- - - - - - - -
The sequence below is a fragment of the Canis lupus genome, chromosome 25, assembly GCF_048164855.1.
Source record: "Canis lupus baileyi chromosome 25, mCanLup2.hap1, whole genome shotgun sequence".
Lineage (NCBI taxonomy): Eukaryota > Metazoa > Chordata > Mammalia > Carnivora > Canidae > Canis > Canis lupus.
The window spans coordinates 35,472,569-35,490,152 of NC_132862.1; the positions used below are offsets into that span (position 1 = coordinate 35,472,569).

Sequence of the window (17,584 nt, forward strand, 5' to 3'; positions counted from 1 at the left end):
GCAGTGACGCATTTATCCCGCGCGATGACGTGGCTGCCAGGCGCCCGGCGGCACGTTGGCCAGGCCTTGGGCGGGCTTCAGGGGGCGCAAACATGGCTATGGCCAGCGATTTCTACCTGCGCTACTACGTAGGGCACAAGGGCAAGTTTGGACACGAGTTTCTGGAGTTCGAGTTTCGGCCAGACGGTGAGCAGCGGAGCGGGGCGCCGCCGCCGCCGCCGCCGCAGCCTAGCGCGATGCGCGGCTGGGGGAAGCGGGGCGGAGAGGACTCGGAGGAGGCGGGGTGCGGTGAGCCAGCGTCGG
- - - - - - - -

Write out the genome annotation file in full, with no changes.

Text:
The sequence below is a fragment of the Canis lupus genome, chromosome 25, assembly GCF_048164855.1.
Source record: "Canis lupus baileyi chromosome 25, mCanLup2.hap1, whole genome shotgun sequence".
Lineage (NCBI taxonomy): Eukaryota > Metazoa > Chordata > Mammalia > Carnivora > Canidae > Canis > Canis lupus.
The window spans coordinates 35,472,569-35,490,152 of NC_132862.1; the positions used below are offsets into that span (position 1 = coordinate 35,472,569).

Sequence of the window (17,584 nt, forward strand, 5' to 3'; positions counted from 1 at the left end):
GCAGTGACGCATTTATCCCGCGCGATGACGTGGCTGCCAGGCGCCCGGCGGCACGTTGGCCAGGCCTTGGGCGGGCTTCAGGGGGCGCAAACATGGCTATGGCCAGCGATTTCTACCTGCGCTACTACGTAGGGCACAAGGGCAAGTTTGGACACGAGTTTCTGGAGTTCGAGTTTCGGCCAGACGGTGAGCAGCGGAGCGGGGCGCCGCCGCCGCCGCCGCCGCAGCCTAGCGCGATGCGCGGCTGGGGGAAGCGGGGCGGAGAGGACTCGGAGGAGGCGGGGTGCGGTGAGCCAGCGTCGG